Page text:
Hulu.com – For the first time, GLM is recognizing a website (the much hailed second screen) for broadcasting made-for-television shows over the internet.
Vampires – All over the tube: ever chaste (with human girls); ever so exotic and popular.
Dar Dour — The Iraqi TV show that spoofs the futility (and humor) found in the pitfalls (and pratfalls) in the attempt to lead an ordinary life.
Wizards (from the Wizards of Waverly Place) – Wizards that need a bit of science to maintain their powers.
“And that’s the way it is” – Walter Cronkite’s shadow over television news spans the decades.
Jiggle – Before HBO, ABC introduced ‘jiggle’ with Farah Fawcett as one of the main contributors to the concept.
The Top Telewords of previous years were:
2008: Beijing (from the Olympics), ObamaSpeak, followed by ‘facts are stubborn things’, ‘it is what it is,’ and Phelpsian.
2007: “Surge” from the Iraq War political and military strategy, “That’s Hot®” Paris Hilton’s popular expression that is now a registered trademark, and “D’oh!” from The Simpsons and The Simpsons Movie.
2006: ‘Truthiness’ and ‘Wikiality’ from the Colbert Show followed by ‘Katrina’, ‘Katie,’ and ‘Dr. McDreamy’.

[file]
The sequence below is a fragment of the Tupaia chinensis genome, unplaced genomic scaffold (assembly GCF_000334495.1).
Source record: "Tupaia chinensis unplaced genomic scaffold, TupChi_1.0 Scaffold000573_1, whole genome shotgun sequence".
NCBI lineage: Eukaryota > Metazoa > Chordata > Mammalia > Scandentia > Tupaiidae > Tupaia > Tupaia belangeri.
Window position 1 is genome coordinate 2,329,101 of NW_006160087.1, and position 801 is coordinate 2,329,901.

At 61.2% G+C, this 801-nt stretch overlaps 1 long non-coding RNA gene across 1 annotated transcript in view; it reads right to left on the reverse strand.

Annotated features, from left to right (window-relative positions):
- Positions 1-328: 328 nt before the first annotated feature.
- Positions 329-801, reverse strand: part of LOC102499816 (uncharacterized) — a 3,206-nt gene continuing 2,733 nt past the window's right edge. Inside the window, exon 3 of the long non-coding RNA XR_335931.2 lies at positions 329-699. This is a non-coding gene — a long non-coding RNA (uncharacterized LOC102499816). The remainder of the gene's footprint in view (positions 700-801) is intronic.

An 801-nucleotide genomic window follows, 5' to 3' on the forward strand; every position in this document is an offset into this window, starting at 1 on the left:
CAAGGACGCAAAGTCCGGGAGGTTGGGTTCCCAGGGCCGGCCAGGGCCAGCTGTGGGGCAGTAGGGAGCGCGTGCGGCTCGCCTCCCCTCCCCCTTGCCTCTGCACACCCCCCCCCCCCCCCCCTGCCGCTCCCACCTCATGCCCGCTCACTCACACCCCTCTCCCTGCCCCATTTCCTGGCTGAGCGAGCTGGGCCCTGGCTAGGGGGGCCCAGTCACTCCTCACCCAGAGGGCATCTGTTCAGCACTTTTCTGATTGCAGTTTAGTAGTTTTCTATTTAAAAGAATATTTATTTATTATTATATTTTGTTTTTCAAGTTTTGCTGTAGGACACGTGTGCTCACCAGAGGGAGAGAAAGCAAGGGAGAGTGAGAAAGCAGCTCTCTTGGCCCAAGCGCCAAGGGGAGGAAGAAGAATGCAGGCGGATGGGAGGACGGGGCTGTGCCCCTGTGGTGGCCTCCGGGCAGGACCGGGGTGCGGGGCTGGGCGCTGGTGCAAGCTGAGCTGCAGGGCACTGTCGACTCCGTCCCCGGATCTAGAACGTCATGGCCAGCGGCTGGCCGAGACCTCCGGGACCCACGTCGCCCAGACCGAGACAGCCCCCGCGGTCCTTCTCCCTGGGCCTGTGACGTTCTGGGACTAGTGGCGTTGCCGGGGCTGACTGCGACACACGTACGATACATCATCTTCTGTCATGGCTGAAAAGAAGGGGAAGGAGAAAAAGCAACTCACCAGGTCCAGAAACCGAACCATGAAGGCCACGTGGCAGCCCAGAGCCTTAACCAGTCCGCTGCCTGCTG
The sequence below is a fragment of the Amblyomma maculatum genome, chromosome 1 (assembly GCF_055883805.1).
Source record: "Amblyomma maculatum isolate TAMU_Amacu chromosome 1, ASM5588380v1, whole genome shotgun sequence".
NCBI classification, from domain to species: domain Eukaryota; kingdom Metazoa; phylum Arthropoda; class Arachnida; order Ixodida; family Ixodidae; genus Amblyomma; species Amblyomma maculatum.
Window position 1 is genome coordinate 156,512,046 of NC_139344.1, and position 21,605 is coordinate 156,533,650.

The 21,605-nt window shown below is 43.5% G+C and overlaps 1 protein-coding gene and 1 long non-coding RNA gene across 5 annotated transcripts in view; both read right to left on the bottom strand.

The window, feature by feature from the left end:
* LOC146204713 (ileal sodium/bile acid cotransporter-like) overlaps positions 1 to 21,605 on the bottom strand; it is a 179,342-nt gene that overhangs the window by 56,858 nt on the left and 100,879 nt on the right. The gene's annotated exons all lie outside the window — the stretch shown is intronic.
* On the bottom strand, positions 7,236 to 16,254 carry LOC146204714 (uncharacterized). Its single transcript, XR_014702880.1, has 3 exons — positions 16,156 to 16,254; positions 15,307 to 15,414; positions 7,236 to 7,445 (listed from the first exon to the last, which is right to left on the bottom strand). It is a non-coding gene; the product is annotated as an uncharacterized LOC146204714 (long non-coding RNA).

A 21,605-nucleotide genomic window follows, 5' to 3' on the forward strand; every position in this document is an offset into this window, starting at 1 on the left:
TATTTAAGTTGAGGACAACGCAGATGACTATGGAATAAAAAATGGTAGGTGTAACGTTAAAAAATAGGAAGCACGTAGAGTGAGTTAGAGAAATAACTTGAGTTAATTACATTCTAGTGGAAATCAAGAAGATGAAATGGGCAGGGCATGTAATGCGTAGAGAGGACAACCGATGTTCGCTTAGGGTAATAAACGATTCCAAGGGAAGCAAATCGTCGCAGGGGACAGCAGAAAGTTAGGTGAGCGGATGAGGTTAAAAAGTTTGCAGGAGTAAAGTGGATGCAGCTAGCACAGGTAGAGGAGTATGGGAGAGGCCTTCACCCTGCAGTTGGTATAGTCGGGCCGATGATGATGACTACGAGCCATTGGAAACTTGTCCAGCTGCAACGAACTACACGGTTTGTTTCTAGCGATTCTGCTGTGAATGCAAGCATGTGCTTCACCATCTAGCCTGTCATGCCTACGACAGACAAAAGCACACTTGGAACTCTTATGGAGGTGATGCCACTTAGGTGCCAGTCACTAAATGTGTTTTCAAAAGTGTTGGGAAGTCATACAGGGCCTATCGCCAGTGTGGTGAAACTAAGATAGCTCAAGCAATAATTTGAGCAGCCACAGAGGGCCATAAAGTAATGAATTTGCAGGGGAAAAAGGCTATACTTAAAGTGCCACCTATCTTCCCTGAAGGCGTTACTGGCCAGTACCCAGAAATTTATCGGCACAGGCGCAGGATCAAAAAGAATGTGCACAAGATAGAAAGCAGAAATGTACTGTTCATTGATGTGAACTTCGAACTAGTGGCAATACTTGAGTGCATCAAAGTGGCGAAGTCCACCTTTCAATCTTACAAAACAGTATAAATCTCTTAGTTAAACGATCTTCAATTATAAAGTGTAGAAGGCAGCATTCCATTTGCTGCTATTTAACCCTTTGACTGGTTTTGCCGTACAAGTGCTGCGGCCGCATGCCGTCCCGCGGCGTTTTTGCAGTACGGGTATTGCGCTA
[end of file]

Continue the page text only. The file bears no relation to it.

2005: ‘Refugee’ from the coverage of the aftermath of Hurricane Katrina, followed by ‘Desperation’ from Desperate Housewives and ‘Camp Cupcake’ from the on-going Martha Stewart follies.
2004: “You’re Fired!” edged “Mess O’ Potamia” followed by “Girlie Men,” “God,” and “Wardrobe Malfunction”.
Bailout, Climate Change, Birther, Healthcare Reform & Liberal at top
Obamamania and Politics of Change tumble as does Bush (as a Bogeyman)
Austin, Texas September 11, 2009 (Updated) – ‘Bailout’, ‘Climate Change’, ‘Birther’, ‘Health Care Reform’ and ‘Liberal’ were named the top political buzzwords since the Obama Inaugural. Rounding out the top ten were ‘recession’ (up some 1000% when linked to Obama), ‘Sarah Palin,’ the phrase ‘change you can believe in’ (down some 600% since the Inauguration), ‘AIG bonuses,’ and ‘Sotomayor,’ the new Supreme Court justice. Perhaps, even more striking is the manner in which signature buzzwords such as ‘Politics of change’ (No. 37) and ‘Obamanania’ (No. 38) have tumbled. Another finding: the tactic of painting ‘Bush’ (No. 23) and, even, Cheney (No.28) as bogeymen is rapidly losing it effectiveness.
For the study, GLM used it proprietary algorithm, the Predictive Quantities Indicator (PQI) to track the frequency of words and phrases in the global print and electronic media, on the Internet, throughout the blogosphere and social media as well as accessing proprietary databases. The PQI is a weighted Index, factoring in: long-term trends, short-term changes, momentum, and velocity. The final list contains 40 words and phrases (see below).